I’m pleased to present this guest post from Gerry Garte, who recently began contributing here. Today, Gerry writes about the many names for the Florida Marlins’ home park. As a bonus, in honor of Thanksgiving, Gerrys closes with a Baseball: Past and Present first: a poem. Long ago, sportswriters like Grantland Rice published books of verse, but that kind of thing has been curiously absent from the blogosphere, sports media in general, and definitely this Web site.
It was a couple months ago when I first saw the huge Sun Life Stadium sign. I had gone to see the Marlins face the visiting Cardinals.
About 23 years before that, the stadium had opened as Joe Robbie Stadium, new home of the Miami Dolphins in northwest Dade County. Joe Robbie was owner of the Dolphins when they joined the American Football League in 1966. In 1970, he hired Don Shula away from the Baltimore Colts.
Unlike most stadiums that have been built in the past 30 years, Joe Robbie Stadium was built solely through private funding.
At the time, my parents lived about seven or eight miles directly east of the stadium. When the Dolphins had a night game at home, a roaring stadium crowd could often be heard at my folks’ house.
Mr. Robbie had the stadium built to also accommodate a future MLB club. In 1990, he passed away. But three years later, after the Marlins gained admittance to the National League, they played their baseball at Joe Robbie.
In 1996, the name-changing craziness started. Since then, the stadium has had six different names: Pro Player Park, Pro Player Stadium, Dolphins Stadium, Dolphin Stadium, Land Shark Stadium and now Sun Life Stadium.
No other current ballpark in Major League Baseball has had near as many name changes.
Here’s a quick rundown of current baseball stadiums that have endured name changes:
Angels: Anaheim Field to Edison International Field of Anaheim to Angel Stadium of Anaheim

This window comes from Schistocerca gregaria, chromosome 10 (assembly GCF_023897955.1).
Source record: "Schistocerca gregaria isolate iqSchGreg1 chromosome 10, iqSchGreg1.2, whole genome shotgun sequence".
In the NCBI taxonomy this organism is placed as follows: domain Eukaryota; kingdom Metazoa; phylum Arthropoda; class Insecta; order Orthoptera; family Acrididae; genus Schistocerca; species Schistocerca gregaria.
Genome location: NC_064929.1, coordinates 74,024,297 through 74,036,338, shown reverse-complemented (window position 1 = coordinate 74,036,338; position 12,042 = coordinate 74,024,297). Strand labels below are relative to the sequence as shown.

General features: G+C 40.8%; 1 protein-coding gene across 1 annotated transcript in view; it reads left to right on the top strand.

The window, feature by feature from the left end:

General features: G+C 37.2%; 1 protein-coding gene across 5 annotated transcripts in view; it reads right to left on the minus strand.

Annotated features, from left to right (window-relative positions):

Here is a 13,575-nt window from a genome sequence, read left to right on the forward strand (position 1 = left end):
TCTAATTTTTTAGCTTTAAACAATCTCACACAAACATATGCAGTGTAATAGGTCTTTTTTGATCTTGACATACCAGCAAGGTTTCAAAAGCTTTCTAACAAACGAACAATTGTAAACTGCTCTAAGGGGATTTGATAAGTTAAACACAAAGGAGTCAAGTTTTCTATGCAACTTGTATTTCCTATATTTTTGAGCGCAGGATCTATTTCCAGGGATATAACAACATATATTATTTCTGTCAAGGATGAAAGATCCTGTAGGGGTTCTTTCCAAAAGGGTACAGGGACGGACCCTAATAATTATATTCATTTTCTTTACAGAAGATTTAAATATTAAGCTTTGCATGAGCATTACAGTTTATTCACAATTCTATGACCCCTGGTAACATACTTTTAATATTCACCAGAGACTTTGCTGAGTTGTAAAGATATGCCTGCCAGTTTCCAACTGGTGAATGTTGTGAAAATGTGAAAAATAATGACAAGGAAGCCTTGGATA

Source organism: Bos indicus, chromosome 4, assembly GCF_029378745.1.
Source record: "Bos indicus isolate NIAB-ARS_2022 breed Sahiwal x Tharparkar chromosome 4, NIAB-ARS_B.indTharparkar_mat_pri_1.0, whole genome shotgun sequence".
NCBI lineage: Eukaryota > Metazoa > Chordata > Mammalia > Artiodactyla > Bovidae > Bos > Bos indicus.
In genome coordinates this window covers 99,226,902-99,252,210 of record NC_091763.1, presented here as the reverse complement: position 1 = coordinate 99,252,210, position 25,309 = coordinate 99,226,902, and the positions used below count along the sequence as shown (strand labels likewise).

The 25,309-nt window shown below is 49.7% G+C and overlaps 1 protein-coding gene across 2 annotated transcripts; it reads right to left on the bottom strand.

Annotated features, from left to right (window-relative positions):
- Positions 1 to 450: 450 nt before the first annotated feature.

A’s: Oakland-Alameda County Coliseum to Network Associates Coliseum to McAfee Coliseum back to Oakland-Alameda County Coliseum
Blue Jays: Skydome to Rogers Centre
Diamondbacks: Bank One Ballpark to Chase Field
Giants: Pacific Bell Park to SBC Park to AT&T Park (Editor’s note: The Simpsons recently made light of this in the SABR-themed episode, “Moneybart.”)
Indians: Jacobs Field to Progressive Field
Royals: Royals Stadium to Kauffman Stadium
White Sox: new Comiskey Park to U.S. Cellular Field
In 2012, the Marlins will be moving to their own stadium, located at the downtown site of the former Orange Bowl, which housed the original Dolphins and the University of Miami. Hopefully, whatever name is chosen for the stadium (currently Marlins Ballpark) will stick.
I know money talks when stadium name-changes are discussed. But for my money and my memory, it’s best to keep name changes to a minimum.
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In celebration of the great American holiday, Thanksgiving, I offer a poem:
The coast of New England, a harvest grown strong
The pilgrims of Plymouth work hard and work long.
A festival of feast, for thanksgiving they pray
Gathered in worship, with faith they did stay.
America’s birth, its patriotic splendor
The fourth of our Thursdays in the month of November.
Gerry Garte belongs to the Society for American Baseball Research. Email him at firstname.lastname@example.org